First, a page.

2. There is no evidence that Cook has been any better at “guiding” Apple than Satya Nadella, Sundar Pichai, Steve Ballmer or Elon Musk would have been. He’s a soulless bureaucrat who obviously has NO passion for the products or meaningful input into their design (besides the fugly, bean-counting notches probably).

              Compare what Steve Jobs contributed to the company for its first 35 years versus what Tim Cook has done in the last 10. We’ll never know but I’d like to think that Jobs wouldn’t have politicized the company to hell and let it become an arm of the global, totalitarian surveillance and control system that finally took its mask off as it seized the world early last year. From that point of view it would be better for Apple to LOSE value, if only to weaken its utility to the global system.

            3. “There is no evidence that Cook has been any better at “guiding” Apple than Satya Nadella, Sundar Pichai, Steve Ballmer or Elon Musk would have been.”

              But they didn’t do it, did they? Tim Cook did. You want evidence? It’s staring you in the face. Look no further than today’s numbers:

              Apple shares hit new all-time intraday and closing highs

              The top five U.S. publicly-traded companies, based on market value:
              1. Apple (AAPL) – $2.872T
              2. Microsoft (MSFT) – $2.515T
              3. Alphabet (GOOGL) – $1.971T
              4. Amazon (AMZN) – $1.787T
              5. Tesla (TSLA) – $1.074T

              Now, which one is the world’s most valuable company? Which one is run by Tim Cook?

              Evidence? Sheesh!

    1. Rico,

      You’re conflating Tim Cook with Apple’s market cap.

      This makes you sound stupid.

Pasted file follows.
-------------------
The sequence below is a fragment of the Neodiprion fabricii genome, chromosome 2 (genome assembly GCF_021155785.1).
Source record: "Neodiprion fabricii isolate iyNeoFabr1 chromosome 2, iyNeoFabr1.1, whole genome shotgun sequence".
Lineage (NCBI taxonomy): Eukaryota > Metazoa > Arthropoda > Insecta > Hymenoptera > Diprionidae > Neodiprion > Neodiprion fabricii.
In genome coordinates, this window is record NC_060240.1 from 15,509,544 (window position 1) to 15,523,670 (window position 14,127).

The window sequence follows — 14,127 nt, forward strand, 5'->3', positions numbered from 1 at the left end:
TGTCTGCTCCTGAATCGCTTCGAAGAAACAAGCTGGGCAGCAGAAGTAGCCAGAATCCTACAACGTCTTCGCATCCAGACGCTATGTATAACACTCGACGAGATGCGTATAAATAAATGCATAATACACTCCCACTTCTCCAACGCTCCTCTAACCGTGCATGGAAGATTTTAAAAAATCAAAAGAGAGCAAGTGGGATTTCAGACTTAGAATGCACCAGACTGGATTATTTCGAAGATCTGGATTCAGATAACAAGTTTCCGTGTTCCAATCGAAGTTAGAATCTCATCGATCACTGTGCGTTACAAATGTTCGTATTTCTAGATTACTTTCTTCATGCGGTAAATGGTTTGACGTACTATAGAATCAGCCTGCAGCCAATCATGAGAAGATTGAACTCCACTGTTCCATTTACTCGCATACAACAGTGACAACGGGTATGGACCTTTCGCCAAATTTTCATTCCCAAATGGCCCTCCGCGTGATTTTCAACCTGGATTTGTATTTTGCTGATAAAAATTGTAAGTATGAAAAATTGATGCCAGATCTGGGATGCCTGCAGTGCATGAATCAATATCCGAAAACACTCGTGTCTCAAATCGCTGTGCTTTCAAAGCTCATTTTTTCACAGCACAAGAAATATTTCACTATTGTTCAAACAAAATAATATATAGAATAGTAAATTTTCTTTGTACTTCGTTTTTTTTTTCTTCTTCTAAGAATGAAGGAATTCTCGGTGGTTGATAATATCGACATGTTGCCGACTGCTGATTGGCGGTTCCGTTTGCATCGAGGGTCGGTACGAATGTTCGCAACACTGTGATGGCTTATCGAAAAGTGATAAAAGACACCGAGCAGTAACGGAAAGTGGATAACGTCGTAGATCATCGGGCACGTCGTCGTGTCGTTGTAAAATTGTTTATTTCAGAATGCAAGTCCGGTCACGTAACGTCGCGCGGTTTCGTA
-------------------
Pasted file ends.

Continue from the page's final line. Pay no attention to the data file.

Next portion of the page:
It’s clear (to most of us) that MDN are AAPL shareholders and they also don’t like the CEO very much because he’s a sanctimonious hypocrite.

      Both conditions can exist concurrently (that means “at the same time”).

      So, no flip. No flop. Just a dummy named Rico whose 2 cents aren’t worth a plugged nickel.

      1. LOL – season’s greeting to you too, BT! There appears to be plenty of hypocrisy to go around then. If MDN is gleeful with the amount of money Apple is making for them but morally objects to the manner in which Apple does it then they can just sell off their stock and switch this site to PC Daily News.

        1. Tim Cook says Apple works with China because “nothing ever changes from the sideline.”

          So, by that logic, MacDailyNews is doing precisely that as AAPL shareholders and, more importantly, as independent Apple chroniclers, where they can criticize Apple right up to the CEO because “nothing ever changes from the sideline.”

          You want MacDailyNews to sell off and change the site because you don’t like hearing them criticize Apple’s constantly virtue-signaling, nauseatingly sanctimonious hypocrite of a CEO.

          And, yes, conflating Tim Cook with Apple’s market cap does make you sound stupid. Doubling down on that makes you an insufferable idiot.

      2. BT: “It’s clear (to most of us) that MDN are AAPL shareholders and they also don’t like the CEO very much because he’s a sanctimonious hypocrite.

        Both conditions can exist concurrently (that means “at the same time”).

        So, no flip. No flop.”

        Precisely good Apple citizen! We recognize the ihypocrite making Apple tons of money while at the same time selling his soul and turning a deaf and dumb blind eye to his actions and China. Certainly NOT the values of Apple genius and founder, Steve Jobs…

Reader Feedback

This site uses Akismet to reduce spam. Learn how your comment data is processed.